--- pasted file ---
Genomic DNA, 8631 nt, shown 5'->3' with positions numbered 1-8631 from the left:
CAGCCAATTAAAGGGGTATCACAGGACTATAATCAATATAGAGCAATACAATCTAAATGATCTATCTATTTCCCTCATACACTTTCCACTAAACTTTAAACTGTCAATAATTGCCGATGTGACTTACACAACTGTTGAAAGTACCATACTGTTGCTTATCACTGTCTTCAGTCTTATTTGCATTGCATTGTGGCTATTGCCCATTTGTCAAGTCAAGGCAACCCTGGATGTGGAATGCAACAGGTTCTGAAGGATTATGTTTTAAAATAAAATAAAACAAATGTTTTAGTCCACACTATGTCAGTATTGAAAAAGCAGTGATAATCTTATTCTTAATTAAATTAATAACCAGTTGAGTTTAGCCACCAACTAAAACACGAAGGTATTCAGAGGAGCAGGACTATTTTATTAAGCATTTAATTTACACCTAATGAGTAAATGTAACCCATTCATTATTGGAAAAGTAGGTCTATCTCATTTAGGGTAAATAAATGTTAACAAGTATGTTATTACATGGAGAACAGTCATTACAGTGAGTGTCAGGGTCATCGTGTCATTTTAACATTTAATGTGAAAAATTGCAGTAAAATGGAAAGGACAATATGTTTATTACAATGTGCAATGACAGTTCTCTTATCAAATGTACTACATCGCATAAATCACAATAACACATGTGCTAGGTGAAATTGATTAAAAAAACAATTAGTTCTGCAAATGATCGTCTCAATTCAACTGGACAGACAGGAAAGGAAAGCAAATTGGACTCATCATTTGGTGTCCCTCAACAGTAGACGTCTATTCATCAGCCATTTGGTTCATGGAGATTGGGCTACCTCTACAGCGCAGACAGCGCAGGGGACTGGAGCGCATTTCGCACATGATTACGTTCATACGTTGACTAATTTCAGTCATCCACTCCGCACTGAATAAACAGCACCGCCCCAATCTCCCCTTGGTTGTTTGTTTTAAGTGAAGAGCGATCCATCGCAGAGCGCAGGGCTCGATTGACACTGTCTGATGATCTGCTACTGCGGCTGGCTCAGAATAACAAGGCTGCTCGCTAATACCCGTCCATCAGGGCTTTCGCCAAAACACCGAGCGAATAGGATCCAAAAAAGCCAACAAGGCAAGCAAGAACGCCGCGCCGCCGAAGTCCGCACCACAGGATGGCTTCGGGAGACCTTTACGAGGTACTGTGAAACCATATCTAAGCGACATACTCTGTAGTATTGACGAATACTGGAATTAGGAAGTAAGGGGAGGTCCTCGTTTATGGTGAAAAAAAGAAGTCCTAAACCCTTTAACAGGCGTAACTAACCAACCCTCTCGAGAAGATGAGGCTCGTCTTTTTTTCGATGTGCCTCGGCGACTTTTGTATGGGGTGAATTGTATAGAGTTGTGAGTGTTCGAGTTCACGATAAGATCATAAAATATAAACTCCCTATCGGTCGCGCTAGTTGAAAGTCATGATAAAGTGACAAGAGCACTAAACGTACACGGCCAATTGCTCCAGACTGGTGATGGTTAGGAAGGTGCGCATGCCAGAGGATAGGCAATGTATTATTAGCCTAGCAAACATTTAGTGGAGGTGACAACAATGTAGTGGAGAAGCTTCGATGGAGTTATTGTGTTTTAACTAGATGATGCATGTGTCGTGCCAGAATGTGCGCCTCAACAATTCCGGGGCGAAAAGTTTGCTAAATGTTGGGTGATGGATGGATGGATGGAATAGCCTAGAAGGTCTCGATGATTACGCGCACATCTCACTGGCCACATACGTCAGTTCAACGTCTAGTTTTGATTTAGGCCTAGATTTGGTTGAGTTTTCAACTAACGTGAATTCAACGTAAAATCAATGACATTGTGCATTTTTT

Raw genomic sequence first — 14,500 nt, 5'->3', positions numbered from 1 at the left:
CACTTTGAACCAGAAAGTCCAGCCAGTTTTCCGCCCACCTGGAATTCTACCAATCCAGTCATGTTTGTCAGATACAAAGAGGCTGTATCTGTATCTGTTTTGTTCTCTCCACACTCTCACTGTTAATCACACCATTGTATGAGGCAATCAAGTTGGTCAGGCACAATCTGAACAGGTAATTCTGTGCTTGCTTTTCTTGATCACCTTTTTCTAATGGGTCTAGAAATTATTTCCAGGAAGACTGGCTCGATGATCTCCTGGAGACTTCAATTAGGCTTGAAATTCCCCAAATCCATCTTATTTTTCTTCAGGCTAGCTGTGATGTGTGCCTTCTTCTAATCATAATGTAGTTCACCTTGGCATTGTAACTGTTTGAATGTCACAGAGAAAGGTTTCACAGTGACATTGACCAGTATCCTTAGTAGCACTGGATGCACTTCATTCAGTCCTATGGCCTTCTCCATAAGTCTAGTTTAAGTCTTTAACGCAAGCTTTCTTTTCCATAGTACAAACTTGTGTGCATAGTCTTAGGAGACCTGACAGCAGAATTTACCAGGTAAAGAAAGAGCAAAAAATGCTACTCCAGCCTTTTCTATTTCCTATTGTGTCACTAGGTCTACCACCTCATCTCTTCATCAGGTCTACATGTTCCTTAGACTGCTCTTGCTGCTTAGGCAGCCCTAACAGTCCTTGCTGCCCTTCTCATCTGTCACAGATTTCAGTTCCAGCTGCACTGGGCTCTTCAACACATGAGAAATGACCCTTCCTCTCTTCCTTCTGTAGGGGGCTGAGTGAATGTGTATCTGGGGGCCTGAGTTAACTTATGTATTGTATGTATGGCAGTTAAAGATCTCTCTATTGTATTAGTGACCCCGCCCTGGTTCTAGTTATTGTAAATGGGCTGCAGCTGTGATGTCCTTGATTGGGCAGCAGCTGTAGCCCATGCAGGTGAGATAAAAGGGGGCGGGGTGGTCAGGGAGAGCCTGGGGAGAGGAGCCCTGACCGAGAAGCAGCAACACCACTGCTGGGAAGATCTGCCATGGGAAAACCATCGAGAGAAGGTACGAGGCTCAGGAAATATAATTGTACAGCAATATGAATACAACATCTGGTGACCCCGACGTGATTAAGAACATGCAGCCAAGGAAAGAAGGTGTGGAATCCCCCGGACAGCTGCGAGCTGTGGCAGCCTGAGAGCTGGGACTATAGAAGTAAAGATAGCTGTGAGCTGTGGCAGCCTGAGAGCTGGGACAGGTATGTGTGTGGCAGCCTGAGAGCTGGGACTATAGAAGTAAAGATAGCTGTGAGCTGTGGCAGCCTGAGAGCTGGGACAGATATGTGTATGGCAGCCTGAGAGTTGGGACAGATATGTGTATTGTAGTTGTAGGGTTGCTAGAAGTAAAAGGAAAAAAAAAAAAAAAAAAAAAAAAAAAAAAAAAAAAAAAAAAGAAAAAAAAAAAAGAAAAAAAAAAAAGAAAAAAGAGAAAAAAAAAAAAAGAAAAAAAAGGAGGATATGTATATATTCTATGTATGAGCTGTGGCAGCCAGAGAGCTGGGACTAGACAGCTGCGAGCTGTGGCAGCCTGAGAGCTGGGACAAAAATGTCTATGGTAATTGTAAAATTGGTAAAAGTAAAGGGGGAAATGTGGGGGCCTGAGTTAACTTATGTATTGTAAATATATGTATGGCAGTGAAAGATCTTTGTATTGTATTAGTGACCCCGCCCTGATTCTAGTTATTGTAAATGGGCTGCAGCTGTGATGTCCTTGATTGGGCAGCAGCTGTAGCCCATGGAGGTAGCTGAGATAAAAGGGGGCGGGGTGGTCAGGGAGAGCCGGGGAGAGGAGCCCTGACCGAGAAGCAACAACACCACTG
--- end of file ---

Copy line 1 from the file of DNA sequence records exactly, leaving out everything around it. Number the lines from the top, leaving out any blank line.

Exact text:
Genomic DNA, 8631 nt, shown 5'->3' with positions numbered 1-8631 from the left: